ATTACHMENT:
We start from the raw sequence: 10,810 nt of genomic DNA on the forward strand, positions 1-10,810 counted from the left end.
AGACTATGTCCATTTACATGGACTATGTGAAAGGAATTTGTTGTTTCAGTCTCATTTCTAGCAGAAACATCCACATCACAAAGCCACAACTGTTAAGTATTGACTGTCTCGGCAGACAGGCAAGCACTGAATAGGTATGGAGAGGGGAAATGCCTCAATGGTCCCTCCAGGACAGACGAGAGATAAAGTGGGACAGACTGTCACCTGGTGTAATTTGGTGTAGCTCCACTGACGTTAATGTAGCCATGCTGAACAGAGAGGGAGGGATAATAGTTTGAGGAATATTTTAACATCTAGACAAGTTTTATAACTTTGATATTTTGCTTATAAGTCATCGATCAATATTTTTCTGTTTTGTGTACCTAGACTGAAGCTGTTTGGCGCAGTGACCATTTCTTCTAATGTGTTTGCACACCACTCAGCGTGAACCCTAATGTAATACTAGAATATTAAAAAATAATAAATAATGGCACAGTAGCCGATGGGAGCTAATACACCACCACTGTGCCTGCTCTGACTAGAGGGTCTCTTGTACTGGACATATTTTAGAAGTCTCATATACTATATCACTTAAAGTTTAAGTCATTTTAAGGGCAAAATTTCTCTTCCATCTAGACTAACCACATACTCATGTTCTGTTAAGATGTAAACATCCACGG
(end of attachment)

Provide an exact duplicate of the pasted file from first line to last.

We start from the raw sequence: 10,810 nt of genomic DNA on the forward strand, positions 1-10,810 counted from the left end.
AGACTATGTCCATTTACATGGACTATGTGAAAGGAATTTGTTGTTTCAGTCTCATTTCTAGCAGAAACATCCACATCACAAAGCCACAACTGTTAAGTATTGACTGTCTCGGCAGACAGGCAAGCACTGAATAGGTATGGAGAGGGGAAATGCCTCAATGGTCCCTCCAGGACAGACGAGAGATAAAGTGGGACAGACTGTCACCTGGTGTAATTTGGTGTAGCTCCACTGACGTTAATGTAGCCATGCTGAACAGAGAGGGAGGGATAATAGTTTGAGGAATATTTTAACATCTAGACAAGTTTTATAACTTTGATATTTTGCTTATAAGTCATCGATCAATATTTTTCTGTTTTGTGTACCTAGACTGAAGCTGTTTGGCGCAGTGACCATTTCTTCTAATGTGTTTGCACACCACTCAGCGTGAACCCTAATGTAATACTAGAATATTAAAAAATAATAAATAATGGCACAGTAGCCGATGGGAGCTAATACACCACCACTGTGCCTGCTCTGACTAGAGGGTCTCTTGTACTGGACATATTTTAGAAGTCTCATATACTATATCACTTAAAGTTTAAGTCATTTTAAGGGCAAAATTTCTCTTCCATCTAGACTAACCACATACTCATGTTCTGTTAAGATGTAAACATCCACGG